I’ve been teaching for 22 years. I know, I know, I look like I’m twelve, but I’m not kidding.
During those years I’ve had the pleasure to work with many amazing teachers, on many different teams- many of them were incredible in their own ways. And while I’ve admired them all, I can’t say that they were each easy to work with. I’m sure this is true of all professions, and it reminds me that we all have our challenges. It’s how we meet these challenges that can make the difference between loving your job and simply doing your job.
I've been in kindergarten for about 9 years, and can honestly say that I have loved the members of my team each of those nine years. We’ve had a change or two, and I am totally in awe of the k-teachers I work with right now. One of them you might know, we call her Ms. Perky.
We were thrilled that our numbers allowed our principal to keep her on the team, and she inspires us every single day. Sure, we’d love to hate her cause she A-DOR-able, vivacious, skinny, energetic, brilliant and to DIE for, but we don’t. Dang it – we love her in spite of all that.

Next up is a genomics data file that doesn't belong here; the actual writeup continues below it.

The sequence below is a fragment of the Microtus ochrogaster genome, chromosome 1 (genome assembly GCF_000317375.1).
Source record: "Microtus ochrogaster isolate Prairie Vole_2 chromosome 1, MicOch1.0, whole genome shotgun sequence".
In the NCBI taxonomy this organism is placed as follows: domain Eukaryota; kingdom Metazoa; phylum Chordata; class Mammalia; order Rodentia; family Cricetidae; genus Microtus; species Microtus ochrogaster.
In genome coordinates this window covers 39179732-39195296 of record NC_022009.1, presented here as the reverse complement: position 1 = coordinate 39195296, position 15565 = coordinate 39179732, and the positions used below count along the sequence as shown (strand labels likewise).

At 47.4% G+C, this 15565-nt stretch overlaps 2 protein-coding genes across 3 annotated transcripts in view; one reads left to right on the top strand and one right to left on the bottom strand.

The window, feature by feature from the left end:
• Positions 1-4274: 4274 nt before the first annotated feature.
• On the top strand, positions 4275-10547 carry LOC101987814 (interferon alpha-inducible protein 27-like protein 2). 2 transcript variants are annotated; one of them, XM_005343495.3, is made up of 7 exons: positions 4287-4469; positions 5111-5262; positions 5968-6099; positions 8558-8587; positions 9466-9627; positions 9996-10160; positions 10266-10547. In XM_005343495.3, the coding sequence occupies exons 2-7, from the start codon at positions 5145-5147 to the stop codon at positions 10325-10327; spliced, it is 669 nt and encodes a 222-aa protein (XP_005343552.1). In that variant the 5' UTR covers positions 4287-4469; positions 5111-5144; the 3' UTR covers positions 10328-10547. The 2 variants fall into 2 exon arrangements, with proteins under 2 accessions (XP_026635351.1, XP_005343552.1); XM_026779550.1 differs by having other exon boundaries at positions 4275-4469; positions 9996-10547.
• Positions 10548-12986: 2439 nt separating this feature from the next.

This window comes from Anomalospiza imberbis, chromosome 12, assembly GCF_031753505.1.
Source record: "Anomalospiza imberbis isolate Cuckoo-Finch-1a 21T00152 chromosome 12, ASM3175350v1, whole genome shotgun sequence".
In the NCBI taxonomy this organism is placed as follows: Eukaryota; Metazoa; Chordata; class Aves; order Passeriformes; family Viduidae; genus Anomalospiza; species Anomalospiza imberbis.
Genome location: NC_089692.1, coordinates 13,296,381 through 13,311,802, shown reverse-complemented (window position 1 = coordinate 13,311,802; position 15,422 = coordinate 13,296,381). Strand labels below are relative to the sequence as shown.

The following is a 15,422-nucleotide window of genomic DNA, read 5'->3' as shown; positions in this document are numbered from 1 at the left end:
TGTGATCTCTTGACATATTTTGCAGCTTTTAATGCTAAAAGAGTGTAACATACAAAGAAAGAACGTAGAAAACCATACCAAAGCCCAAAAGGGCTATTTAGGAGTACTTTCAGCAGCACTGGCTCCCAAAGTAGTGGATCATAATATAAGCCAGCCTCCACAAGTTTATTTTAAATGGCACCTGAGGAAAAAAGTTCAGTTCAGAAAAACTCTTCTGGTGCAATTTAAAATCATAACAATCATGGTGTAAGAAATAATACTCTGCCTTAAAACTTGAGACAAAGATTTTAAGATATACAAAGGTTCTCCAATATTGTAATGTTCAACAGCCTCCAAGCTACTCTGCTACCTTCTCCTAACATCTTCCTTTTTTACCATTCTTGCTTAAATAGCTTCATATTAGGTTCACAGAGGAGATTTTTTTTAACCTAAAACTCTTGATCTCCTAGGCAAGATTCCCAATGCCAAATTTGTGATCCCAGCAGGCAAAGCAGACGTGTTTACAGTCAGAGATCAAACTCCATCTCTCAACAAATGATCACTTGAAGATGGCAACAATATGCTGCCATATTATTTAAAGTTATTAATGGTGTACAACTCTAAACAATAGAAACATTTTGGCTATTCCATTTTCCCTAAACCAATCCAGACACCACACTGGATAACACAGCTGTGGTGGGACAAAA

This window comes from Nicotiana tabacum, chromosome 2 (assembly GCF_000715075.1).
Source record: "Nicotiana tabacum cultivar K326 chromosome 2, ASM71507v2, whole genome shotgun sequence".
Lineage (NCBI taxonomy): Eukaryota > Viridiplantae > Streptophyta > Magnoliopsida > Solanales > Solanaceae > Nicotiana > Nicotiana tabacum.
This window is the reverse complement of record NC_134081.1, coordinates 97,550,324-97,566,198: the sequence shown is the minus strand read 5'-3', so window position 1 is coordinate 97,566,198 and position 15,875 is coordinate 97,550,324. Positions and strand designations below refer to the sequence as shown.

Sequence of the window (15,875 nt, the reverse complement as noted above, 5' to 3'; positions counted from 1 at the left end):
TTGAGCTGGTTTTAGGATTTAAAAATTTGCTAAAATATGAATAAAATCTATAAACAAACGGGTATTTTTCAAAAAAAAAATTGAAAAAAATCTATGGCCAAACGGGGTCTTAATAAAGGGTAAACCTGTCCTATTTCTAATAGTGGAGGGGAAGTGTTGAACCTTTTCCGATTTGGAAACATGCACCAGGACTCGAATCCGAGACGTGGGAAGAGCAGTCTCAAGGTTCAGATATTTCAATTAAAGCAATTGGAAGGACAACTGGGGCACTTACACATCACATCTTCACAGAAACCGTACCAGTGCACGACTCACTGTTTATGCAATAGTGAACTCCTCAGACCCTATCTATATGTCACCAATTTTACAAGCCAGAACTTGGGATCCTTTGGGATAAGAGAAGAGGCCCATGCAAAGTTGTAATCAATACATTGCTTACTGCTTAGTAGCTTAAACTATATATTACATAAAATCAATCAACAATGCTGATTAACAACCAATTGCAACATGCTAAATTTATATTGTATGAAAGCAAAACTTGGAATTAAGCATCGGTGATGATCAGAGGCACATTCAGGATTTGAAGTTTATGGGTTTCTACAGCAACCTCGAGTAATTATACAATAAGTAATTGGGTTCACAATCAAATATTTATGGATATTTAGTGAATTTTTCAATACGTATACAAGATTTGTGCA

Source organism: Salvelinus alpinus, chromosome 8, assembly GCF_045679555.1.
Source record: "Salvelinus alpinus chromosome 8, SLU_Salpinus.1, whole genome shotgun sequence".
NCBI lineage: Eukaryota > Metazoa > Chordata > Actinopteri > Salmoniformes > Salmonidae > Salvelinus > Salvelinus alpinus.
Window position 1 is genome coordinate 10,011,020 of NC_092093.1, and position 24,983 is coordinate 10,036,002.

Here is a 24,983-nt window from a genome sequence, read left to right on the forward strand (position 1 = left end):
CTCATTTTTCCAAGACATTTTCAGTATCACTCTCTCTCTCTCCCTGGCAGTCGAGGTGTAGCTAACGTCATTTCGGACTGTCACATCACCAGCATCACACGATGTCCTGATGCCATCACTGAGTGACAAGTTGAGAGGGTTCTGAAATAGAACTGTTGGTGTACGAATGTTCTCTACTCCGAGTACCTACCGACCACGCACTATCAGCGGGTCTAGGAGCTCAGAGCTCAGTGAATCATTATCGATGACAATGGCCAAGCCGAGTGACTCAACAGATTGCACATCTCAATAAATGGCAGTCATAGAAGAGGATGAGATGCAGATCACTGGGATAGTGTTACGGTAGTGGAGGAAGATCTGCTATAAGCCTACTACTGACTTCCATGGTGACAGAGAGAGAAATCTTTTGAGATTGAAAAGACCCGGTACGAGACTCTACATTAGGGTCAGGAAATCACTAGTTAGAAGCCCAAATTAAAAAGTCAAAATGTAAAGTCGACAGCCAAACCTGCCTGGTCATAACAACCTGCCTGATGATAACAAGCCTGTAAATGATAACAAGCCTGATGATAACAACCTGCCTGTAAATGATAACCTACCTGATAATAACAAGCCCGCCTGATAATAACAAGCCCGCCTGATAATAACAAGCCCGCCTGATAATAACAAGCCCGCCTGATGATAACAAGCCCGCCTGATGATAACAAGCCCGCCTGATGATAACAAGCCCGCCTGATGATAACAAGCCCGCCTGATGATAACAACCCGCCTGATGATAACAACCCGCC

On the first day of school in our building the kindergarten students don’t come until 11:00, and they bring along their parents for an hour long “orientation.” Their REAL first day is the next day. This allows a “soft landing” if you will, and as a bonus we get to help our previous “clients” find their to their new classrooms down the long primary hallway.
We were all were stationed at the front of the building, along with a bazillion other people, in order to ensure that all little folks made it to where they needed to go.
Ms. Perky and I kept bumping into each other as we crisscrossed the primary hallway, holding the hands of our darlings from last year. At the end of a hectic twenty minutes, we found ourselves at the very end of the hallway as the last of the students entered their rooms. We smiled at each other, clasped hands and made our way to the front of the building.
“You know, vodka, I don’t like this,” she said softly. “My heart is breaking watching them go into another teacher’s classroom. I miss them!” And I knew she was speaking from her heart.
I smiled and nodded knowingly.
“But you know what?” I said. “In about an hour you’ll have 18 new children in your room who will help that broken heart of yours heal quite nicely. Now, buckle up. We’re about to start this roller coaster ALL over again."
(And today? She's so tired she doesn't even remember their NAMES! Yep. I'm afraid she might have won the lottery this year. And you know what I mean.)